On December 13, 2006, Canada committed up to another US$510 million for on going development, testing, and support of the F-35 over a 45-year period, in the third phase of the program. Including the two earlier phases, the total could grow to as much as US$710 million, Auditor General Michael Ferguson later reported.5 That didn’t include billions of dollars in purchase and operating costs if Canada later decided to buy the then-planned 80-jets. “We are convinced the aircraft is going to be a technological marvel… superior probably to everything else that’s out there,” Michael Slack, the Defence Department’s director of the JSF program, told Canadian Press. While the Liberals committed to the first two phases, it was Stephen Harper’s Conservative who, less than a year after coming to power, signed up for the costly third phase.

    Two days after Canada signed on for the third and final phase of the JSF development program, the first JSF F-35 Lighting II fighter jet test aircraft took flight. Sixty-three test planes were produce over five years in a process the military dubbed “concurrency.” The process involved concurrent computer design, manufacturing the aircraft, and test flights, followed by more design, repairs and retrofits to correct deficiencies revealed during the tests. Concurrent work turned out to be a major problem. The process was foolish, the head of the U.S. Air Force later admitted. “There was a view that we… could design an airplane that would be near perfect the first time it flew,” General Norton Schwartz, U.S. Air Force Chief of Staff, told a conference of aerospace industry investors. “I think we actually believed that. And I think we’ve demonstrated in a compelling way that that’s foolishness.”6

    The government’s decision to purchase the F-35 appears to have been made in 2008, although it was not publicly announced for another two years. A 21-page Canada First Defence Strategy, released with fanfare at a news conference held by Prime Minister Harper and Peter MacKay May 21, states: “Starting in 2017, 65 next generation fighter jets [are] to replace the existing fleet of CF-18s.” That could refer only to the F-35 Lightning II jets.


    The political storm breaks

    Peter MacKay’s announcement July 16, 2010 confirming that the government had decided to purchase 65 of the fighter jets (15 fewer than originally planned) triggered a storm of controversy that grew only louder during the next two years. The announced purchase price was $9 billion. No mention was made of development, operating, and maintenance costs. Delivery of the first planes was expected in 2016.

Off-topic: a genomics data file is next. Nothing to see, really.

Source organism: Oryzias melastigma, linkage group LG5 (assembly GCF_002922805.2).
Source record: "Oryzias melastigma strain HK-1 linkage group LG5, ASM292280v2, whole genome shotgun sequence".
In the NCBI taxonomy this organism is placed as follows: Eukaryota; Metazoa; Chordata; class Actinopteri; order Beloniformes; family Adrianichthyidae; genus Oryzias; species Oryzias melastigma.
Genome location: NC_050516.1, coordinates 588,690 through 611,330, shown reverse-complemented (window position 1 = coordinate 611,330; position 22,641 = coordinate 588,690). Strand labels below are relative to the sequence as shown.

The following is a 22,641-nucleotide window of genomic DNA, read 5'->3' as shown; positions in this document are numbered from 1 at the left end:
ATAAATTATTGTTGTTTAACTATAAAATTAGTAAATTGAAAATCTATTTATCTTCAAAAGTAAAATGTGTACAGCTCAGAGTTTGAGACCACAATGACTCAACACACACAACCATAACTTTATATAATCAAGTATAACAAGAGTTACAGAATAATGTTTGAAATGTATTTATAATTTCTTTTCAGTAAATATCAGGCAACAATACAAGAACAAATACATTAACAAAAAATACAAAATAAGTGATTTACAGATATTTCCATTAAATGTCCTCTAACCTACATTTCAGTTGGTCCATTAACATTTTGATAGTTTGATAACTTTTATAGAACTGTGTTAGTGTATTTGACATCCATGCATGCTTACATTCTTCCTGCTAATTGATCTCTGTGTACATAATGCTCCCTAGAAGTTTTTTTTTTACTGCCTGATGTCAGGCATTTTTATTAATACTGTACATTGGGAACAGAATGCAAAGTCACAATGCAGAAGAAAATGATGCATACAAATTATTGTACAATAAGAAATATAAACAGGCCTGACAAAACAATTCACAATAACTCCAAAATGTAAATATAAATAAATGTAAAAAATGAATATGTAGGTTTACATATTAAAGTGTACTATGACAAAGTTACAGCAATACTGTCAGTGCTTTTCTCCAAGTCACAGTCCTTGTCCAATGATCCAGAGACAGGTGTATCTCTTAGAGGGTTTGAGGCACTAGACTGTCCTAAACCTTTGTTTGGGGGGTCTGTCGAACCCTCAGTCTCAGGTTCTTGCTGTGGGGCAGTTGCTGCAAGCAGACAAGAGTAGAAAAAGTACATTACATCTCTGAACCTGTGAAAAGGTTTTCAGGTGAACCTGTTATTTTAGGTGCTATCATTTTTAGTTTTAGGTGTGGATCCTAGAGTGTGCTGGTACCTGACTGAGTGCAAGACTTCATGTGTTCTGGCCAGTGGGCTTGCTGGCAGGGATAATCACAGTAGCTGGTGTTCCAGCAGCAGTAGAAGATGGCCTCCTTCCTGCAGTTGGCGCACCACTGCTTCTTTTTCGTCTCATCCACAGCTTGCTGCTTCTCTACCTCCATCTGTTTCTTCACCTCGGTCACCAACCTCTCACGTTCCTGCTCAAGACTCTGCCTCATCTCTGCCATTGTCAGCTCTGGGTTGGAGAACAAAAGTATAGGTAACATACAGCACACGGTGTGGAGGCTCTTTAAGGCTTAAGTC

Liberal Leader Michael Ignatieff called for immediate hearings by the Commons Defence Committee, blasted a “secretive, unaccountable decision,” and promised that a Liberal government would put the sole-source contract on hold.

    The government and the military were staunch in their defence of the planned purchase and the critics were strident in their opposition, during the months that followed.

    “This is the right plane. This is the right number. This is the right aircraft for our Canadian forces and for Canada,” MacKay told the Defence Committee. “If we don’t make this purchase there is a real danger we’ll be unable to defend our airspace, unable to exercise our sovereignty or unable to share our responsibility to both NORAD and NATO.”

    “Head and shoulders above” any alternative aircraft to “address the security needs of Canada,” former chief of air staff Lieutenant General Angus Watt, told Maclean’s.

    The critics were not appeased. Lack of competitive bidding was one bone of contention. Alan Williams, the retired Defence Department procurement chief who talked about the second phase of the JSF program in remarks to the Defence Committee, talked also about the decision to buy the aircrafts. He said government’s stated reasons for flouting policy requirements for competitive bids were “all flawed,” and “insult our intelligence.” Only by “rigorous examination” of competitive proposals can the government be certain “which aircraft best meets Canadian requirements.” Sole-sourcing, he noted, had dramatically increased to more than 42 percent of Defence Department’s purchase contracts. “Sole-source deals leave the procurement process more vulnerable to fraud, bribery, and behind-the scenes deal making,” risking billions of dollars in potential losses.7

    William’s concerns about the Defence Department’s procurement process were amplified 19 days later in the final report of retiring Auditor General Sheila Fraser. In auditing the purchase of new military helicopters, Fraser found “troubling” systemic problems, rigged competitions, and cost overruns in procurement programs. The contract award process for the helicopters failed to comply with regulations and policies, and “was not fair, open, and transparent,” Fraser wrote.

    Other critics claimed the F-35’s short range and single engine were unsuited for patrolling an air space as big as Canada’s. The CF-18 Hornets were chosen, in large part, because twin engines were considered essential for long-range patrols of Canada’s vast Arctic and coastal spaces.